With a light breeze blowing from the south west we set off with high hopes of getting to the Isle de Oiseuax in better than even time, after all it is only just over there isn’t it? As we pulled away from the shore two things became apparent; the wind was blowing more strongly than we thought and was against us and more importantly both vessels had an alarming tendency to veer to port. Andy and Lesley’s canoe was worse than ours and they even tried swapping their positions but to little effect. The only way we could counter it was by me paddling mostly on the left and even then needed Wendy to join in too when the lurch became too severe.
To add to the mix both dogs decided they were to old for new tricks, such as canoeing, They huffed and puffed their concerns and scrabbled around trying to find a place where they could cause the most inconvenience to the harassed paddlers.
We paddled, and paddled and paddled. The island seemed a long way off and we weren’t even level with the sailing club yet. We paddled and paddled some more and eventually Alfie gave up whining for Rio and lay down in a more sensible place between us – still the island seemed a long way off. More paddling; is that a blister forming on my thumb. By now the island was clearly in view, the reeds in the shallows, the hunting hide and the small beach that would be our landfall if we keep paddling on the left, otherwise we will miss the island altogether. After 50 minutes of paddling we landed. The dogs jumped for the safety of dry land, and then back into the water for a drink. We had remembered cameras and towels (and Wendy had packed a few extra layers, just in case) but the only victuals we had between us were a couple of apples that Lesley had packed. There is no peace for the wicked and we had to get back in the canoes. We had already used up over an hour of our two-hour hire. Andy had used his time to polish the hull of his canoe and carry out a few other tweaks to improve its performance but nothing could prepare us for the fact that the wind was still against us on the way back and blowing more strongly. We took the ‘great circle’ route back to the beach to try and get into the lea of the shore, but it was ‘blinking’ hard work. The extra distance and the wind meant that it took us over an hour to get back, bloodied (my blister was) but unbowed and triumphant in the achievement that Google confirmed – we had paddled over five miles, twice as far as we had estimated.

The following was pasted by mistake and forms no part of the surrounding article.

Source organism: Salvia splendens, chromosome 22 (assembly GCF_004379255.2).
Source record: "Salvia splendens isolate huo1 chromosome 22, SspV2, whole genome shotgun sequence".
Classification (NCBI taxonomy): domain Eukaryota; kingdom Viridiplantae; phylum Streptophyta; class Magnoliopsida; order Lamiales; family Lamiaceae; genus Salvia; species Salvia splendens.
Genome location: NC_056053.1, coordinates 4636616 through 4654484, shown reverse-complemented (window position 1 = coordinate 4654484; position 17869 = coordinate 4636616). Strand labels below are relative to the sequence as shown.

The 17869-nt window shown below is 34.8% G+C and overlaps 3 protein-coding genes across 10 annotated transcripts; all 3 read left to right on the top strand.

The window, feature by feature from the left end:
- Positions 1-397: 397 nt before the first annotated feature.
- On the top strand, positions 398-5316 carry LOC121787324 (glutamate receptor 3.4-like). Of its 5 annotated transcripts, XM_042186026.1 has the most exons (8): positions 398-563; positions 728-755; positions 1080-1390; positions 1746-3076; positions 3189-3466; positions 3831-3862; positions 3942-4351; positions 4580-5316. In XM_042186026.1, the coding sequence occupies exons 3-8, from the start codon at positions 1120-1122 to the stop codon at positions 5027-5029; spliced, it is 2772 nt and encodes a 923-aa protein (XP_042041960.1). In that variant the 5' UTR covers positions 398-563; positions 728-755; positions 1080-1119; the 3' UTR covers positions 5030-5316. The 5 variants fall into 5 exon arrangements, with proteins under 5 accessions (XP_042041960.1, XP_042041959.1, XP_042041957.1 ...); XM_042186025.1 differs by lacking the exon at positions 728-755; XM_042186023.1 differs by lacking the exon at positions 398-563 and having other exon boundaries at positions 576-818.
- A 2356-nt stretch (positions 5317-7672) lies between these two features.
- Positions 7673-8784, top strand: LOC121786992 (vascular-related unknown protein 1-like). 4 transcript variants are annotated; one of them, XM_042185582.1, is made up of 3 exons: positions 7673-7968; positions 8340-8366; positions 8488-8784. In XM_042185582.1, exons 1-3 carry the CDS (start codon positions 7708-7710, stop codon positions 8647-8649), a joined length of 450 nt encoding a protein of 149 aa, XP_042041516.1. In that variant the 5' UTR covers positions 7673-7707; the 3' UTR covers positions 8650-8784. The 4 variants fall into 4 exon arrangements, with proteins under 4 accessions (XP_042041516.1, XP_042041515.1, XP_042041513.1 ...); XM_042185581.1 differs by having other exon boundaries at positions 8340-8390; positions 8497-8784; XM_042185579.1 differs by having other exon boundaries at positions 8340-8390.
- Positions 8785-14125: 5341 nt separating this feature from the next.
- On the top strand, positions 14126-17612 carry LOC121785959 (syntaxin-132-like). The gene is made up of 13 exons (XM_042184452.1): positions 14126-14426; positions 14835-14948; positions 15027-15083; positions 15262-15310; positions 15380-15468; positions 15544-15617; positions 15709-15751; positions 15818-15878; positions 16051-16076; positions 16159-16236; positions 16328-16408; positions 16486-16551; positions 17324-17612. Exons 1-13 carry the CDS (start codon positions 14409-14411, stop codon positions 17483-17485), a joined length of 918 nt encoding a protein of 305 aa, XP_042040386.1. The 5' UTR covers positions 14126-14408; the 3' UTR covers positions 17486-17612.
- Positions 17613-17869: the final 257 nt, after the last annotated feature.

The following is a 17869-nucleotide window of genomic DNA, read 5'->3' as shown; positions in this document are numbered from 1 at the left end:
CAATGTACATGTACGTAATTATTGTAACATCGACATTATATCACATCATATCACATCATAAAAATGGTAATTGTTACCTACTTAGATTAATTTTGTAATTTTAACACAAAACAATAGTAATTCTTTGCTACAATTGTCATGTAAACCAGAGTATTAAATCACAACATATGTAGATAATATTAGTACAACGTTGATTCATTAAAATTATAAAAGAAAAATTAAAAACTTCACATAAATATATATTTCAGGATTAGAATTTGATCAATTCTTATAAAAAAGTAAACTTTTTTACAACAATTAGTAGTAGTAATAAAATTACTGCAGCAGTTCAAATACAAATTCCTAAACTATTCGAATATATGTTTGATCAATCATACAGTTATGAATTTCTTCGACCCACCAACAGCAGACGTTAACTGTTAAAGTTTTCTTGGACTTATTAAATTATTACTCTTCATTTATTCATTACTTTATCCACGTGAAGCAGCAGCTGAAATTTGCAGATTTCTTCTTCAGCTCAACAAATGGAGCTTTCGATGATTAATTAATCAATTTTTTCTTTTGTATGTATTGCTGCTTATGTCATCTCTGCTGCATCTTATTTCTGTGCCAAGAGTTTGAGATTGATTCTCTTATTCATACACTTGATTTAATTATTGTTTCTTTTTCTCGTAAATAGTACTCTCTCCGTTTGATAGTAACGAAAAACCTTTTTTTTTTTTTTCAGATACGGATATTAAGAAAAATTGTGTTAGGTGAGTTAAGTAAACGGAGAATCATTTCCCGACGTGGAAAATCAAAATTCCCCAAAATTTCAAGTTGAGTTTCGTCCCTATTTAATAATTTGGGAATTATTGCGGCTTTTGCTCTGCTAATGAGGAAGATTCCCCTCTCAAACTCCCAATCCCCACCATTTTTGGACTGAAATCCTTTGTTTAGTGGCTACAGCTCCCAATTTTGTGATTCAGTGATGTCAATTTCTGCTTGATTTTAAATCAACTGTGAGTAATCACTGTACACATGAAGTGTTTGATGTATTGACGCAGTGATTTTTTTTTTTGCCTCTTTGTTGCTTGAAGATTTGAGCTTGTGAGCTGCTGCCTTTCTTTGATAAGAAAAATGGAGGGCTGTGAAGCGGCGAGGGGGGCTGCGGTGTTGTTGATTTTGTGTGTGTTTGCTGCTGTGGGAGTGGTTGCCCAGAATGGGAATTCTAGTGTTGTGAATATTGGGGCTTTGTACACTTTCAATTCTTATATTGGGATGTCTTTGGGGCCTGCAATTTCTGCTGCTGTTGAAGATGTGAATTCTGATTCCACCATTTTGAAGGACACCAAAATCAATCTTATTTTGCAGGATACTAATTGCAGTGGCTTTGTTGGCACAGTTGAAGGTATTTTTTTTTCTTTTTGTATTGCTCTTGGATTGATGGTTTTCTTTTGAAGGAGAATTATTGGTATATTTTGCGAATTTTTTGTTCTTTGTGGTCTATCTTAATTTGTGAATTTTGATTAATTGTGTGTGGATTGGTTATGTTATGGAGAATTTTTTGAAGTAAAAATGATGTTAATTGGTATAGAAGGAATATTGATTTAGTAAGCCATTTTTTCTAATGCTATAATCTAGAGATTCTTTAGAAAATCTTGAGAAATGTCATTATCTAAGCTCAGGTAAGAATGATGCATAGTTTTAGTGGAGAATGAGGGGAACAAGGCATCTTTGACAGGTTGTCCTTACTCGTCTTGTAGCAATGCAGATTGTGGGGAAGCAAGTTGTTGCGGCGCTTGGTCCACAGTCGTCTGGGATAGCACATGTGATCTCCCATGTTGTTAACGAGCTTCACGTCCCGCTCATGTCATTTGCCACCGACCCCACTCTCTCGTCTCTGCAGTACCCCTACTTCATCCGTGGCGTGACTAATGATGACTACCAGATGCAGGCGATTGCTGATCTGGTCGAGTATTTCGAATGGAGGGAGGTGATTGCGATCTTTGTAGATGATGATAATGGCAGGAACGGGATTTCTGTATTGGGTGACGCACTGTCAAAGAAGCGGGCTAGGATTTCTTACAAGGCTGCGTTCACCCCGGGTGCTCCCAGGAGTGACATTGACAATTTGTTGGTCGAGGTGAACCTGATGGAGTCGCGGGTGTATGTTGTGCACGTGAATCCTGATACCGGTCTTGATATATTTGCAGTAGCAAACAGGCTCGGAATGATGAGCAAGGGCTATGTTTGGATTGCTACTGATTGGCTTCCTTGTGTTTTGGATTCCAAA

After such a major physical achievement it was double ice creams all round (two boules of salted caramel is just divine), followed by a round of beers watching the evening begin to descend across the lake.
Reluctantly we dragged ourselves away for the final act of the day – paella at the Fozzies’. The morning’s prawns and mussels were added to some chicken and a few secret ingredients to make a mouth-watering mix that almost had us licking the Cadac clean. A great end to a day that will live long in the memory, a ‘mental photograph’ to sustain us through the cold dark days of winter while we are planning next year’s adventures, a truly memorable day.